Office of Communications & Marketing
Robinson College of Business
When Alicia Blount was a young girl, her grandmother gave her a yellow blanket. That beloved blanket remained a constant over the years. So, when it came time to name her textile upcycling business, there was only one name to choose.
“I’ve used that yellow blanket in so many ways, and that’s exactly what I want to do with these repurposed pieces,” Blount said. “I want to extend the lifecycle of textiles, enabling people to make new memories with old pieces.”
Blount has been an entrepreneur since childhood. She started by selling potato chips in class, then upgraded to bleaching old jeans for friends before founding Yellow Blanket. By upcycling used clothes and textiles, Blount is supporting her mission to reduce waste in landfills.
Blount found her academic home at the Entrepreneurship & Innovation Institute in the Robinson College of Business. In fact, the entrepreneurship program was a major reason she chose to attend Georgia State.
“When I found out about Robinson’s entrepreneurship program, which not many schools offer, it was a no-brainer,” she said. “Also, my grandfather, Dr. David Blount, earned his master’s and Ph.D. from Georgia State, so I have a sentimental attachment to the university.”
Blount was intentional about spending time on campus and becoming part of the Robinson community. She credits her professors, classmates and guest speakers for creating a warm and supportive environment that helped her thrive.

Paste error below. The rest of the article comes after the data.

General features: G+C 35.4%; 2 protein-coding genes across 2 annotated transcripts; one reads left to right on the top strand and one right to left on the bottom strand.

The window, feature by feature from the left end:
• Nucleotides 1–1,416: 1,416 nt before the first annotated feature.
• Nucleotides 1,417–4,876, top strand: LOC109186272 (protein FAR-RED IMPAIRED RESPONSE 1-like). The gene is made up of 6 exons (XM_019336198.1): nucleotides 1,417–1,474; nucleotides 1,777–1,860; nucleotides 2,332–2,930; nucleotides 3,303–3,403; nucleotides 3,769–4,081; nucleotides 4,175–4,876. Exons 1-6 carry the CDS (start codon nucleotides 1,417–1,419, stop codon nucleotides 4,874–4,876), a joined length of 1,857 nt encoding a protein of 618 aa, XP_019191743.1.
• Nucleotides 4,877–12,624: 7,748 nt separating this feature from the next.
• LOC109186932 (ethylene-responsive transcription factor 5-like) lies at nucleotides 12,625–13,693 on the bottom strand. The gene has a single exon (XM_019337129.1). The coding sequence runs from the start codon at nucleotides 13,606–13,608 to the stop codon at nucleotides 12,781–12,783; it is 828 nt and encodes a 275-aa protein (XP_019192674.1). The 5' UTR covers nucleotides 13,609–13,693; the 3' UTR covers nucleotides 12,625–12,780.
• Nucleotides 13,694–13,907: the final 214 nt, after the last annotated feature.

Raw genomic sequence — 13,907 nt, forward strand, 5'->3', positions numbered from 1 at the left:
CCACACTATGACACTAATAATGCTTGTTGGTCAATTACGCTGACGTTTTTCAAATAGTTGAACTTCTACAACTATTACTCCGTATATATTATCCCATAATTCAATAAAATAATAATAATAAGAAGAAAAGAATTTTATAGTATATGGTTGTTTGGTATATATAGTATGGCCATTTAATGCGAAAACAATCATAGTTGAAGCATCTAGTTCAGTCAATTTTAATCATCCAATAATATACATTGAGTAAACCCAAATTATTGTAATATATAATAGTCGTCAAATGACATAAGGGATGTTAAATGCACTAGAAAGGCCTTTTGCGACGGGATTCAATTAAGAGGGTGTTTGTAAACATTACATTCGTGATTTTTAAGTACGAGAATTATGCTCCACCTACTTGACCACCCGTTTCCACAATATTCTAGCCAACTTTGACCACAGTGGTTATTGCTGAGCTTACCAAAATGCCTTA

In April, Blount was selected to join the third cohort of the prestigious Main Street Entrepreneurs Seed Fund (MSESF), part of Georgia State’s effort to create an inclusive ecosystem to nurture entrepreneurs and innovators. MSESF is a six-month program created to support underrepresented students, recent alumni, and Georgia State community entrepreneurs with seed funding and mentorship to start and grow new ventures.
“Those six months were amazing,” Blount said. “As a creative person, I used to struggle with the financial and analytical side of owning my business, but the workshops and mentoring were life-changing. It was like getting that missing piece of a puzzle that finally makes the picture whole.”
With the seed funding, Blount grew Yellow Blanket into a full-fledged business. She invested in equipment that made the production process more efficient and purchased patterns that expanded her merchandise.
Blount plans to stay busy after graduating this December with her B.B.A. in entrepreneurship. She is currently participating in a tailoring apprenticeship program through Nordstrom’s alterations department. She also will dedicate more time to growing Yellow Blanket. And she will remain connected to Georgia State by staying involved in the university’s Sustainability Initiatives, where she has been a student assistant.
Per Blount, a guest speaker from her WomenLead in Entrepreneurship class offered the most valuable advice so far: “She said, ‘If it makes sense to you, it makes sense.’ That sentiment, and Robinson and Georgia State in general, have given me so much confidence and motivation to grow Yellow Blanket to its full potential,” Blount said.